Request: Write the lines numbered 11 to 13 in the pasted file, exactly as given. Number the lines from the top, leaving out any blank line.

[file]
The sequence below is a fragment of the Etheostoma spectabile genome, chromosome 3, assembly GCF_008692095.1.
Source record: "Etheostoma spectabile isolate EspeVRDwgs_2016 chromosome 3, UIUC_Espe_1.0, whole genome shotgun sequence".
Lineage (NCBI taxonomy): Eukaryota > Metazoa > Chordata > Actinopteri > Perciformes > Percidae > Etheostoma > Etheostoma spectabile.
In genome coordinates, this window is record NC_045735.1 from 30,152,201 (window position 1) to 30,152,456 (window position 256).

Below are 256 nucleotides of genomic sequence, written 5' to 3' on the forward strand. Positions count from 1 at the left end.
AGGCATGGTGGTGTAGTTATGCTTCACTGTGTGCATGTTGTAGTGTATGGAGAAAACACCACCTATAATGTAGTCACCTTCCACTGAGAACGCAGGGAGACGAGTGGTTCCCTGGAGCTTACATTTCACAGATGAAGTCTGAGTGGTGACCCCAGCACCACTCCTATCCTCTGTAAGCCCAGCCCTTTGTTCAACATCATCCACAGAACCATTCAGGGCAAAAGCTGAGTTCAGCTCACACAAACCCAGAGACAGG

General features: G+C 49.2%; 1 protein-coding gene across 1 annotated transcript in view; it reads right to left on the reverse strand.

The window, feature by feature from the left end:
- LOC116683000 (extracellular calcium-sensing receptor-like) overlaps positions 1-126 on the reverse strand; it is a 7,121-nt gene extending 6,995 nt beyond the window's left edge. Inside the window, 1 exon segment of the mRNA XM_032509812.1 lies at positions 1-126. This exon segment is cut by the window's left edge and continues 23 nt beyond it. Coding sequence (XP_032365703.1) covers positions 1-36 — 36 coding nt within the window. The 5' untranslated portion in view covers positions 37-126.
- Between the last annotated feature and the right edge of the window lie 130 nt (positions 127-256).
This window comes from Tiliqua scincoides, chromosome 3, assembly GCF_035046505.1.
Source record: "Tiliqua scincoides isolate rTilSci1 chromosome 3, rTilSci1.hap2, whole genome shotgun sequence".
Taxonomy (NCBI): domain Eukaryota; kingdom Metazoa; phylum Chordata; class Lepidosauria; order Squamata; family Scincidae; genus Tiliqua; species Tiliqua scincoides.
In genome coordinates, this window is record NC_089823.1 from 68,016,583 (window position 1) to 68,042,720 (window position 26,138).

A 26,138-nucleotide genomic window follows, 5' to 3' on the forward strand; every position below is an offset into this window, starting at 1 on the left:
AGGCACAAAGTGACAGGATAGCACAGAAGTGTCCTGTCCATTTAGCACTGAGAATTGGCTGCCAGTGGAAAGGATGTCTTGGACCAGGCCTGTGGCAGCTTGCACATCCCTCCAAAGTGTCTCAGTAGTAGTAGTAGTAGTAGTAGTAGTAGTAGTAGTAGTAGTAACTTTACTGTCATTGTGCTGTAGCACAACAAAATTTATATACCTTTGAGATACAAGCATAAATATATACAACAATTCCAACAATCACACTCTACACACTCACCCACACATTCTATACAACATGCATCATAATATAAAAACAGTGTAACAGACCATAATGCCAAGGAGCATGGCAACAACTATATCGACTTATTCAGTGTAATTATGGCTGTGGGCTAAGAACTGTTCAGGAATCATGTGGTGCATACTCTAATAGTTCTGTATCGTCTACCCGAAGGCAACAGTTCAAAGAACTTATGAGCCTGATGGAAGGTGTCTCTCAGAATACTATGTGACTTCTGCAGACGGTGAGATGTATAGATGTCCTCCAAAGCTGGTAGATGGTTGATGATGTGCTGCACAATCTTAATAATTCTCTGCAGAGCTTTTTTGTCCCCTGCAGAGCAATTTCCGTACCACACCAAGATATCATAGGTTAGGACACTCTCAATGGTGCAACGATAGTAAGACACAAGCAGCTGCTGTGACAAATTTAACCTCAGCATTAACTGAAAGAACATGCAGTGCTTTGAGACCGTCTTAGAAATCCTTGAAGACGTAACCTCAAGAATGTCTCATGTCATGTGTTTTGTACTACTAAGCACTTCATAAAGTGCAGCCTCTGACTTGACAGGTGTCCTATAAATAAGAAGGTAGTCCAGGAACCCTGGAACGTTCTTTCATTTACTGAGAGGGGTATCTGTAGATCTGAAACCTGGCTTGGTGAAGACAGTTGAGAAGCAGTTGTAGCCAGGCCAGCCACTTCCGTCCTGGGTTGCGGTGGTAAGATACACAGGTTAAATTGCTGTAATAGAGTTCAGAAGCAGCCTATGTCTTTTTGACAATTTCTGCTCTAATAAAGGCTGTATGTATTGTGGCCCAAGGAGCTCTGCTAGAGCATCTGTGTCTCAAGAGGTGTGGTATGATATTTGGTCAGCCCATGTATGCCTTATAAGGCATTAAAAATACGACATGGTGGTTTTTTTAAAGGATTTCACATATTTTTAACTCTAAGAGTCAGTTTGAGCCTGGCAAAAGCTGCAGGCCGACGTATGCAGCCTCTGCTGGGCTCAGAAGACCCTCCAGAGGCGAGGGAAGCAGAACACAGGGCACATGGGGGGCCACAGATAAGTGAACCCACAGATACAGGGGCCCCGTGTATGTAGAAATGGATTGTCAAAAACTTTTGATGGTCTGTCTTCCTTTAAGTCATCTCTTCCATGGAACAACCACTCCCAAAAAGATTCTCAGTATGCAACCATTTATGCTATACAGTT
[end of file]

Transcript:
This window comes from Tiliqua scincoides, chromosome 3, assembly GCF_035046505.1.
Source record: "Tiliqua scincoides isolate rTilSci1 chromosome 3, rTilSci1.hap2, whole genome shotgun sequence".
Taxonomy (NCBI): domain Eukaryota; kingdom Metazoa; phylum Chordata; class Lepidosauria; order Squamata; family Scincidae; genus Tiliqua; species Tiliqua scincoides.